|"Come down, Little One. Here I am"|
Now St. Gerard was once a little boy just like one of you, only he was an Italian boy. He was born in a pretty little town in Italy called Muro. His father kept a tailor's shop and used to make clothes for the men who lived there. He was a good man and loved God, and wished his children to grow up good Catholics. God had given him three children, two girls and one little boy, Gerard, the youngest. The very day he was born his father carried him to the Cathedral and had him baptized so that he might at once become a child of God. His mother, who loved her son very much, took great care of him, and as soon as he could speak taught him to say the Holy Names of Jesus and Mary. His mother noticed that whenever she talked to his sisters of God and His Holy Mother, Gerard would leave his play and come and sit quietly at her side. When they said their prayers Gerard would join his little hands and his lips moved as if he were trying to say the words.
One day, when Gerard was three or four years old, he heard his mother explaining to his sisters how Jesus dwelt in the tabernacle in church, and how often He was left alone hour after hour, and yet never wearied of waiting for us there. This was enough for Gerard. Quetly he slipped out of the room, out of the front door, and trotted down the street to the church. The door was open, so in he went, right up the middle, up to the top of the altar steps. There he knelt, talking to Jesus, his little hands clasped, his eyes fixed on the tabernacle door. Two hours passed and still he knelt on. People coming in and out wondered to see that tiny child kneeling there, but no one disturbed him.
Meanwhile father and mother and friends were all looking for Gerard. Gerard was lost! Where could he be? His mother at last went into the church to ask the help of Our Lady who once lost her dear Son for three days. Imagine her surprise when, on going into the church, she saw her lost baby rapt in prayer on the altar steps.
With a cry of joy she hastened to him, lifted him in her arms and carried him home.
"Where have you been, Gerard, all this time?" she asked.
"Only in church, mama," he said. "I did not want Little Jesus to be lonely."
After this Gerard would slip away from home day after day, but he could always be found just in front of the altar, talking to Jesus. Never was he so happy as when he was talking to Our Blessed Lord in church.
One day he came home with a tiny loaf which he gave to his mother. When she asked him where he had got it he told her that the lovely lady in the church had given it to him. This happened several times. His sister Bridget, curious to see who took such notice of her little brother, one day followed him at a distance. Imagine her surprise to see Gerard stop in front of the beautiful statue of Our Lady with the Infant Jesus, and looking up, say: "Come down, Little One. Here I am." Before Gerard had time to say any more a wonderful thing happened. The Holy Child was standing beside him and when his sister looked again at the statue Our Lady's arms were empty. Jesus kissed and talked to little Gerard, then, giving him a little white loaf, He once more returned to His Blessed Mother's arms.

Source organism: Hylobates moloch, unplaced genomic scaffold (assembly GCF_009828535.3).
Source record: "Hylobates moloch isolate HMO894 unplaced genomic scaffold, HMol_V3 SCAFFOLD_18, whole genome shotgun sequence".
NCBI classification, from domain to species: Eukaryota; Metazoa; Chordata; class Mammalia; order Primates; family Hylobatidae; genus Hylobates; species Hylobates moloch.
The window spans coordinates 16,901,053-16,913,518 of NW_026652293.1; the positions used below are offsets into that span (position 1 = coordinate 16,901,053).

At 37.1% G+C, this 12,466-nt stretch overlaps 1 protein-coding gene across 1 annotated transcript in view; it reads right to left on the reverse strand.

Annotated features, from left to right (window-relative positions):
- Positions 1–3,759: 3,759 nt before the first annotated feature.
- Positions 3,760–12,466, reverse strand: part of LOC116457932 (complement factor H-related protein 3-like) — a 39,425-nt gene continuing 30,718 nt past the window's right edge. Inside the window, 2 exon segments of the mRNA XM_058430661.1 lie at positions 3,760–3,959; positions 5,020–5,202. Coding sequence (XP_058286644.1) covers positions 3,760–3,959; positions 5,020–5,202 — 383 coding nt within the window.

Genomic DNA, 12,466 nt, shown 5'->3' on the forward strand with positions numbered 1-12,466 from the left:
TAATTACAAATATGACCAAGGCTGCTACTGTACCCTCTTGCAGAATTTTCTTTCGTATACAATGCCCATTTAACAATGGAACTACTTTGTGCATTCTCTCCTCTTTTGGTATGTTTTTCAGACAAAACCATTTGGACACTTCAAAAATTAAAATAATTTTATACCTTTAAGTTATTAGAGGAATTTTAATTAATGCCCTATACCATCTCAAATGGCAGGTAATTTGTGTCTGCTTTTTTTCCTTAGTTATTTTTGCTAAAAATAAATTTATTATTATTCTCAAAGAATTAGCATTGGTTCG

Quickly Bridget ran home to tell her mother the wonderful miracle she had seen, and the good mother thanked God for having given her a son who was so pleasing to God as to be allowed to play with the Infant Jesus.
As Gerard gew a little older he began to have a great desire to receive his dear Jesus in Holy Communion. He had seen his eldest sister make her First Holy Communion when she was twelve years old, for in those days it was not the custom for very little children to receive Our Lord. they had to wait until they were twelve or thirteen years old, and Gerard was not seven. Many a time he asked his mother to let him go, but she only smiled and told him to wait a little longer.
But one day during Holy Mass, as Gerard watched the people going up to the communion rails, he felt he could not wait another moment. Jesus seemed to be calling him. Joining his hands reverently he walked up to the rails and knelt between two ladies. The priest came down from the altar with Our Lord in his hands. He went to the end of the rails and began giving Holy Communion to each one there. Nearer and nearer he came to where Gerard was kneeling; only two more, only one, and he stands in front of Gerard, whose heart beat so violently he could hardly breathe. But the priest looked at the little one, then thinking it some baby who had crept up with its mother, passed him by, gave Holy Communion to the other lady and then returned to the altar. Gerard, opening his eyes, saw Our Lord had passed him by. With one big sob he rose, left the church, and hastened home. Once in his own little room he threw himself on the ground and sobbed as if his little heart would break.
His mother heard all about what had happened from a neighbor who had been there, and when much later Gerard came down, his eyes swollen with crying, she asked not questions but, kissing him tenderly, tried to amuse him and make him think of something else.
At half-past six that night, after his mother had left him safely tucked up in bed and gone downstairs, Gerard began once more to cry quietly to himself. Then a wonderful thing happened. He could see the sky from where he lay, and he seemed to see right up into heaven, the home of Little Jesus. Presently, as he lay gazing up and praying for the great grace for which he longed, he saw the heavens open, and the beautiful archangel St. Michael come flying down towards him, carrying in his hands the Sacred Host. In an instant Gerard was on his knees. St. Michael flew right to Gerard, and placed on the tongue of the happy child his dear Jesus.